05 – Rosh Hashanah

The first day of the seventh month of the Jewish caledar is Rosh Hashanah, the Jewish New Year, and marks the beginning of the Jewish “High Holy Days” and “Ten Days of Repentance”. (Yes, their first month takes place in Abib/Nisan 7 months earlier, but still, this is their new year, so don’t let that throw you.)

In stark contrast to the other lively and festive Jewish celebrations throughout the year, this “Feast of Trumpets” is a solemn occasion, marked by fasting, prayer, and ten days of reflection and repentance in preparation for Yom Kippur (Day of Atonement – the most significant Jewish holiday). The theme of Rosh Hashana is the acknowledgement of God as king, and each worshiper seeks to have God as his king and personally asks God to accept their loyalty. The primary observance of the feast is the sounding of the shofar (ram’s horn)  which serves as both a call to repentance and an announcement of the people’s coronation of their king. See Leviticus 23:23-25 and Num 29:1-6 for more details.

Not content to be left alone, in addition to the Levitical requirements, Rosh Hashana has picked up some extra traditions along the way:
– Depending on which Rabbi you follow, Rosh Hashanah is either the day that God created the universe, or earth or man.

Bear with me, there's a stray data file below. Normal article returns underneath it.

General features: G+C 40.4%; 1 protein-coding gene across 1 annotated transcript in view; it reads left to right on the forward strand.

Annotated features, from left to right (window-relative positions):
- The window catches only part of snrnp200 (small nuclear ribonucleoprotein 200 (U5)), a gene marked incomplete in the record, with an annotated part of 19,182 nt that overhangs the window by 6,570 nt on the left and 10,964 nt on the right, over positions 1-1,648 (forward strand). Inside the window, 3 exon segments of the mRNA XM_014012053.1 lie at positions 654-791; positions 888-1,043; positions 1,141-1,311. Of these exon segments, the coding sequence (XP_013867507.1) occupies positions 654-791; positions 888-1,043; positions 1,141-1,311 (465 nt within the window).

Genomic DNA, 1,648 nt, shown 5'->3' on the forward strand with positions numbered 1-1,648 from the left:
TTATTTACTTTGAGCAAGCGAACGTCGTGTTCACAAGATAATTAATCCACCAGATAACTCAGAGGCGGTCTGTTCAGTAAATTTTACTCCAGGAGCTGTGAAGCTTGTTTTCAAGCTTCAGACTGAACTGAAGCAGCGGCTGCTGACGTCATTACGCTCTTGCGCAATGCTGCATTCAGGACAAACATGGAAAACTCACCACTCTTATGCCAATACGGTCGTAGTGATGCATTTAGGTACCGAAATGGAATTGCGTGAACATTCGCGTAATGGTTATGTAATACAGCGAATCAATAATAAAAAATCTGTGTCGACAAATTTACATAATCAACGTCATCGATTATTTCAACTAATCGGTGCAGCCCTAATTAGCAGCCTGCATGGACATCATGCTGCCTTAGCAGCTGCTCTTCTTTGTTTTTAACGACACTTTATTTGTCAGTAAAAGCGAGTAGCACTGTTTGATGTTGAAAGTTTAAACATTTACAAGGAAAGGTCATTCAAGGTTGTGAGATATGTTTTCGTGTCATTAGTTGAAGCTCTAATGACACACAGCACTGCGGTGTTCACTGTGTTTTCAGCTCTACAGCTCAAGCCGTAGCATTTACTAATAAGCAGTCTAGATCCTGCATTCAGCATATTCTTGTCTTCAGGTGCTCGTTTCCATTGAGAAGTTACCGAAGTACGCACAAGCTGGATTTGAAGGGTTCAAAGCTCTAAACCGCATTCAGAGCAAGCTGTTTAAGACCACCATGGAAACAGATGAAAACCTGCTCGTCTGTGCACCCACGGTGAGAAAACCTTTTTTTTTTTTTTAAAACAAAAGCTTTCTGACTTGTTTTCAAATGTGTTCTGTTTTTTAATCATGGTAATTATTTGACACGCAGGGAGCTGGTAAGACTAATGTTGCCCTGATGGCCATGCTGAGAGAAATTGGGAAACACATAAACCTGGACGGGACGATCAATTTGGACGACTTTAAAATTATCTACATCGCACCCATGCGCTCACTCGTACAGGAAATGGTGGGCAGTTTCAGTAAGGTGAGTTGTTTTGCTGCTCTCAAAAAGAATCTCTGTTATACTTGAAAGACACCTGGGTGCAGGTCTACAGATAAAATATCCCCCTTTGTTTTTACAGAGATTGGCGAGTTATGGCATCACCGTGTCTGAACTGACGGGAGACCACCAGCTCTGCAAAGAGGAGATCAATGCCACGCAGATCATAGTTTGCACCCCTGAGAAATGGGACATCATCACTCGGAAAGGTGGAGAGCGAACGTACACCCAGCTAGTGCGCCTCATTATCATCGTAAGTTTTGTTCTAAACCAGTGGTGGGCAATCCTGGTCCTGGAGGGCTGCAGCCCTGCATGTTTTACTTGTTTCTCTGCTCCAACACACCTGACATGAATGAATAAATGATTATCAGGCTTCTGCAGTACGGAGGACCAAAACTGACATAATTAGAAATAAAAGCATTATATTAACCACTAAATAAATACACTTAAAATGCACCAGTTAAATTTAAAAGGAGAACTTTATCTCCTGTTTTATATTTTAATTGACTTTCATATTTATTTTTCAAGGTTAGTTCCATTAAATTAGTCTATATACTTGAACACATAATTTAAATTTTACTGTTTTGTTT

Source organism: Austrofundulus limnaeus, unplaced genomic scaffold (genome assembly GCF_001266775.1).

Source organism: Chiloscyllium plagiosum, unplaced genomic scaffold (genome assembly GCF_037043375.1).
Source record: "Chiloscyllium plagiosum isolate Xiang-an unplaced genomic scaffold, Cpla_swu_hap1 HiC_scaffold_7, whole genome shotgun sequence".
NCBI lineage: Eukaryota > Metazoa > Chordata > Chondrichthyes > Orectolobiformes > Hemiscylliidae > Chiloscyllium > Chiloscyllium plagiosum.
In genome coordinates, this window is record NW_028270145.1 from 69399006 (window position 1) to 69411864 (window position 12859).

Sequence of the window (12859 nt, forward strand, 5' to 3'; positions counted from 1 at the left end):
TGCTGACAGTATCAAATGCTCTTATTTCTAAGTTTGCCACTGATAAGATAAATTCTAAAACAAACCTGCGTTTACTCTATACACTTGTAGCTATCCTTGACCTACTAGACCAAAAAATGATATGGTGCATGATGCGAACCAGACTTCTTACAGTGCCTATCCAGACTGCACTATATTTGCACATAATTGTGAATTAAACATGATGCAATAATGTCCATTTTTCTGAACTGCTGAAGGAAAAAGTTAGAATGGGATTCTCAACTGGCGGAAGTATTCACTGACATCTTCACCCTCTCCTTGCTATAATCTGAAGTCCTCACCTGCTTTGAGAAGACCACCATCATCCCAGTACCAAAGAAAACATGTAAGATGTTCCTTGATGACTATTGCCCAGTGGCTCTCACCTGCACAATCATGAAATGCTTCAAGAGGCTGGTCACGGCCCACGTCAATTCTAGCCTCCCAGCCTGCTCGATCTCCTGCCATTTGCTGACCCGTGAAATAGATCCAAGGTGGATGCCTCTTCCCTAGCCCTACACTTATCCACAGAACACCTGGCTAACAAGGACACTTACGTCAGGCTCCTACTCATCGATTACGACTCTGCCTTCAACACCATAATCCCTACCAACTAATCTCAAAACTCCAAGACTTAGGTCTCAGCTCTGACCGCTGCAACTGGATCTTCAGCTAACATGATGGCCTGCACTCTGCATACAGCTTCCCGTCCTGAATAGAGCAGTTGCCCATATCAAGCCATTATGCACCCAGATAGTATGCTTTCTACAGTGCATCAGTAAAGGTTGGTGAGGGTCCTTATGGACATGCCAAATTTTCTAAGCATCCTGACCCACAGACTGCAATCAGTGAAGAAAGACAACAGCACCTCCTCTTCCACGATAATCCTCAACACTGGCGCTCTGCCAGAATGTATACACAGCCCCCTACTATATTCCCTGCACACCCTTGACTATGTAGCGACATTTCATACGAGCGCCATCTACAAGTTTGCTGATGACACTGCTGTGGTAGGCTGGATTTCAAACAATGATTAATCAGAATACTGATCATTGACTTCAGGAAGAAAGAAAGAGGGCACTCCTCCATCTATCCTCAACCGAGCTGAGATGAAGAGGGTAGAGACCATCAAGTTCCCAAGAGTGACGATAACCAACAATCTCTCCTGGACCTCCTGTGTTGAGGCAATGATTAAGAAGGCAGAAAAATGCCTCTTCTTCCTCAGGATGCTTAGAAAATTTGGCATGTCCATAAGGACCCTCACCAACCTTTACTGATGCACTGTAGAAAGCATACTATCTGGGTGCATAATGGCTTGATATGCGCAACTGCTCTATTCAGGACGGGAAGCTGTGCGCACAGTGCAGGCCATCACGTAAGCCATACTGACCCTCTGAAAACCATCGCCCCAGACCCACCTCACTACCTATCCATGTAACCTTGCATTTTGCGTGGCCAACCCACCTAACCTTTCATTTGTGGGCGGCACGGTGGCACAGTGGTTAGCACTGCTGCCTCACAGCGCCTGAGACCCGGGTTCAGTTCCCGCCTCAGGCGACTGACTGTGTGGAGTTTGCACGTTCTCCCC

– It’s the new year for people, animals and legal contracts.
– It’s a special Sabbath day, where no work was to be done.
– It’s the day of Judgment, where all people pass before God for judgment.
– On this day, God opens three books. In one, the deeds of man are written, and based on this, God then writes the names of the righteous in the Book of Life. The wicked are blotted out. The intermediate are given ten days to reflect, repent and become righteous.

Naturally most of these aspects of Rosh Hashanah come from tradition and not Scripture, but nonetheless, the feast draws its worshipers to reflect on their sin, their need for repentance and atonement, and a commitment to holy living for the new year.

Shadow and Substance

We’re told in the Scriptures that all these feasts and observances are but a reflection of Christ Himself  (Col 2:16-17), so… what does Rosh Hashanah have to do with Jesus?

I’m so glad you asked!

Remember that Rosh Hashanah is known as the Day of Judgment. In the Book of Revelation (17:8; 20:12-15; 21:27), we see that a book is opened and all unbelievers are judged according to their deeds as written in that book. And anyone whose name was not found in the Book of Life was thrown into the Lake of Fire. This book belongs to the Lamb – ie, Christ.

We also know that the Father gave the Son authority to judge everyone, and that anyone who personally accepts Jesus as their King will pass from death to life. (John 5:24-27; 2 Tim 4:1) In other words, through our acceptance of Jesus Christ and His atoning sacrifice for our sins, Jesus becomes the fulfillment of this Old Testament feast that draws us to focus on repentance, judgment and atonement.

This attention to trumpets and judgment is one of several reasons that some people speculate that Jesus’ return may take place on Rosh Hashanah:

For the Lord himself will descend from heaven with a cry of command, with the voice of an archangel, and with the sound of the trumpet of God. And the dead in Christ will rise first.(1 Thess 4:16, ESV)

As you might guess, a number of other passages carry this same theme of Jesus coming on Judgment Day:

  • Joel 2:1-15 [same chapter quoted by Peter in Acts 2 to talk about the last days];
  • Zech 9:14-17
  • Mat 24:31
  • 1 Cor 15:52

Stay tuned for Yom Kippur in ten days….